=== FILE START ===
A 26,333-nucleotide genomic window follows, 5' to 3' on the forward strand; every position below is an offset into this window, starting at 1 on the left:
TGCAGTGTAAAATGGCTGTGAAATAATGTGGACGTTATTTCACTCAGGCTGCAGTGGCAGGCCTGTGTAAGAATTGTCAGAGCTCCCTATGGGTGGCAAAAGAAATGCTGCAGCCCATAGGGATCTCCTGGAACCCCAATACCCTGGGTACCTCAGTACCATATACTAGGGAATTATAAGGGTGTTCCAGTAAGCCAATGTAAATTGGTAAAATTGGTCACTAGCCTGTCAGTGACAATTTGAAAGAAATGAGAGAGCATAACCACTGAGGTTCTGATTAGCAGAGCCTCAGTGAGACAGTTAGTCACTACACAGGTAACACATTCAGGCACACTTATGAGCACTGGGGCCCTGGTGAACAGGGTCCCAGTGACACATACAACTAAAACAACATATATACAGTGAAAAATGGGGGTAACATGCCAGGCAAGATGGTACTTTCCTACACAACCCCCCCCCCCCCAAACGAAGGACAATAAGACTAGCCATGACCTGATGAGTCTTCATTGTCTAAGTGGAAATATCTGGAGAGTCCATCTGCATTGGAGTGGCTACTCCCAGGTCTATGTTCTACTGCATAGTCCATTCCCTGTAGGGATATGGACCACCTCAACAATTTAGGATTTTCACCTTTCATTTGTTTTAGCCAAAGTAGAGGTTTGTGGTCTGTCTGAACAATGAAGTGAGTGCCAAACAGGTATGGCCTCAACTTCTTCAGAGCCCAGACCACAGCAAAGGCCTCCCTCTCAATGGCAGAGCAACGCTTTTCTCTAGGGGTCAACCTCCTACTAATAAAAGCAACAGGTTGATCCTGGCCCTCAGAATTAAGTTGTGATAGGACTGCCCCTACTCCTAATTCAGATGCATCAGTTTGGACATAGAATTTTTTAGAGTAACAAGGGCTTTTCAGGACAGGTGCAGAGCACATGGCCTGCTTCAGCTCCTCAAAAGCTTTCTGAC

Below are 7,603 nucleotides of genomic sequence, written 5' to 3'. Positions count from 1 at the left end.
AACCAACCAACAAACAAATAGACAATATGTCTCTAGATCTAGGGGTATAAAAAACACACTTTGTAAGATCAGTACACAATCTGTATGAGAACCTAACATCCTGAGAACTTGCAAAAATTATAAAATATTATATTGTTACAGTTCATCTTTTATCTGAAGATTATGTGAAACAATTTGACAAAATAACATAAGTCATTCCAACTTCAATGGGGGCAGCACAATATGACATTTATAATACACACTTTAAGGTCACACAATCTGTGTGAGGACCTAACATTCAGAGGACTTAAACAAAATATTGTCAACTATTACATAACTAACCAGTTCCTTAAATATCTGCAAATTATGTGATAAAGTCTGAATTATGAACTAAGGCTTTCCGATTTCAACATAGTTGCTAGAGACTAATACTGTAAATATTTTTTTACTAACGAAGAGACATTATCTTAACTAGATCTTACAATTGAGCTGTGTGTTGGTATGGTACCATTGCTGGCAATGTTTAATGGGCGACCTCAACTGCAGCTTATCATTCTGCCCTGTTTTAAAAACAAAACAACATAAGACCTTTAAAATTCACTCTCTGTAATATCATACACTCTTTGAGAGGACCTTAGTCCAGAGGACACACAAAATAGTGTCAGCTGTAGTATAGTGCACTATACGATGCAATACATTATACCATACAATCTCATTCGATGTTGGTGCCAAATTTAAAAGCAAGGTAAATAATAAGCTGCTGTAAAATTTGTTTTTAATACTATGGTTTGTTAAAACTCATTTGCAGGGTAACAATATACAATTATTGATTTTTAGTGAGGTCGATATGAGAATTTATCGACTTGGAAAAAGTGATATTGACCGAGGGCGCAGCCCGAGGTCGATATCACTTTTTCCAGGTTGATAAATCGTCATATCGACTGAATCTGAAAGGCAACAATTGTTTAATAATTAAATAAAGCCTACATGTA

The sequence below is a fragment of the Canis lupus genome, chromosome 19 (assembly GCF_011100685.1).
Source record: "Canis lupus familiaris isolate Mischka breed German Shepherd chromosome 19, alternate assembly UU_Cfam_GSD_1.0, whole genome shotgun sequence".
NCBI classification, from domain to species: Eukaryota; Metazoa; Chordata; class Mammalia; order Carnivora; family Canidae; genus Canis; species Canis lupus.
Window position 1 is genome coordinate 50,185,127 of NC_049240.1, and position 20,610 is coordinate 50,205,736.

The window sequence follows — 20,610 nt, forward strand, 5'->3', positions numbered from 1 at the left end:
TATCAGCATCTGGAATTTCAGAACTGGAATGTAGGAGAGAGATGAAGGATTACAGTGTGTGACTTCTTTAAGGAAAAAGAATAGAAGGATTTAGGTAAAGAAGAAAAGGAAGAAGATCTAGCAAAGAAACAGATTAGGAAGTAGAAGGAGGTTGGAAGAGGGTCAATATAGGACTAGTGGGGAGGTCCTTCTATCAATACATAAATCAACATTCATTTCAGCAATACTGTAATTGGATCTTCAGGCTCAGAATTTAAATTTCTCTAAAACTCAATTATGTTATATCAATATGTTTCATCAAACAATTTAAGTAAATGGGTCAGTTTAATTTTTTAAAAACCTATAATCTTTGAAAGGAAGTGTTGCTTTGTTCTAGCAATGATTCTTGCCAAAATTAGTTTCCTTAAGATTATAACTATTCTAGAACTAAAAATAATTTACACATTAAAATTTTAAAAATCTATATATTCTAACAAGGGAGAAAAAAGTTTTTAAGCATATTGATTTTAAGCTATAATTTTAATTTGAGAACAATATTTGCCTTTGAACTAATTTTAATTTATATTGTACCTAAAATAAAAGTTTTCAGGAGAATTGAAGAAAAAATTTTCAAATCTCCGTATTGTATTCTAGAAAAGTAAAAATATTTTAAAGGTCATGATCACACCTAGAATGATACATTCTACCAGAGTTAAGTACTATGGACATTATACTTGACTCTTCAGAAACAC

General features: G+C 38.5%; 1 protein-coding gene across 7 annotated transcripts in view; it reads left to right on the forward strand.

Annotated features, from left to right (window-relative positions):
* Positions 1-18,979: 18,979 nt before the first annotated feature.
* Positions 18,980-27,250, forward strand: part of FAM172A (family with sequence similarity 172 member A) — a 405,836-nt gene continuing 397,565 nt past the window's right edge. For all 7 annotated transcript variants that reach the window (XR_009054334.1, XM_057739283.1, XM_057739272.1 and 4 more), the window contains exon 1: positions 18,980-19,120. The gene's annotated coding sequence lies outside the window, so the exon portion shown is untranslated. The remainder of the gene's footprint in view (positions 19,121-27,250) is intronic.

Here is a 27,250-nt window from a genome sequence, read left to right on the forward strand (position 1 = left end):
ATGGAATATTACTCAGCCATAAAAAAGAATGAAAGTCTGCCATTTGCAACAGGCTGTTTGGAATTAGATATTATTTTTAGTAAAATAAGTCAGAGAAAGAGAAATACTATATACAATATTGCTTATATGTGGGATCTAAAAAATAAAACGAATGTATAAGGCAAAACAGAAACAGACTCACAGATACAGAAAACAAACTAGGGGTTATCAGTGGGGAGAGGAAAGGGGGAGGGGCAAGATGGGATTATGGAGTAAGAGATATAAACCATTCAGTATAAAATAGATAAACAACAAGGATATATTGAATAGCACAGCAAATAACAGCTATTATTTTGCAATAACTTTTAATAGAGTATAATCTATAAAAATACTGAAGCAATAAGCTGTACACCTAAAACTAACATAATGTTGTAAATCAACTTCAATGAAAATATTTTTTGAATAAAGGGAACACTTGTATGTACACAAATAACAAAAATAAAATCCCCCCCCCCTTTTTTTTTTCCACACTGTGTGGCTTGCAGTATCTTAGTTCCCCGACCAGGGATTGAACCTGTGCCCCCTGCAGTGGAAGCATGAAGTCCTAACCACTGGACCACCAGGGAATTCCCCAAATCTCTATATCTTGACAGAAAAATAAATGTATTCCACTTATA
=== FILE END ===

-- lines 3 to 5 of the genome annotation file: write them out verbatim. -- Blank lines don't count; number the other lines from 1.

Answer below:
Below are 7,603 nucleotides of genomic sequence, written 5' to 3'. Positions count from 1 at the left end.
AACCAACCAACAAACAAATAGACAATATGTCTCTAGATCTAGGGGTATAAAAAACACACTTTGTAAGATCAGTACACAATCTGTATGAGAACCTAACATCCTGAGAACTTGCAAAAATTATAAAATATTATATTGTTACAGTTCATCTTTTATCTGAAGATTATGTGAAACAATTTGACAAAATAACATAAGTCATTCCAACTTCAATGGGGGCAGCACAATATGACATTTATAATACACACTTTAAGGTCACACAATCTGTGTGAGGACCTAACATTCAGAGGACTTAAACAAAATATTGTCAACTATTACATAACTAACCAGTTCCTTAAATATCTGCAAATTATGTGATAAAGTCTGAATTATGAACTAAGGCTTTCCGATTTCAACATAGTTGCTAGAGACTAATACTGTAAATATTTTTTTACTAACGAAGAGACATTATCTTAACTAGATCTTACAATTGAGCTGTGTGTTGGTATGGTACCATTGCTGGCAATGTTTAATGGGCGACCTCAACTGCAGCTTATCATTCTGCCCTGTTTTAAAAACAAAACAACATAAGACCTTTAAAATTCACTCTCTGTAATATCATACACTCTTTGAGAGGACCTTAGTCCAGAGGACACACAAAATAGTGTCAGCTGTAGTATAGTGCACTATACGATGCAATACATTATACCATACAATCTCATTCGATGTTGGTGCCAAATTTAAAAGCAAGGTAAATAATAAGCTGCTGTAAAATTTGTTTTTAATACTATGGTTTGTTAAAACTCATTTGCAGGGTAACAATATACAATTATTGATTTTTAGTGAGGTCGATATGAGAATTTATCGACTTGGAAAAAGTGATATTGACCGAGGGCGCAGCCCGAGGTCGATATCACTTTTTCCAGGTTGATAAATCGTCATATCGACTGAATCTGAAAGGCAACAATTGTTTAATAATTAAATAAAGCCTACATGTA

The sequence below is a fragment of the Canis lupus genome, chromosome 19 (assembly GCF_011100685.1).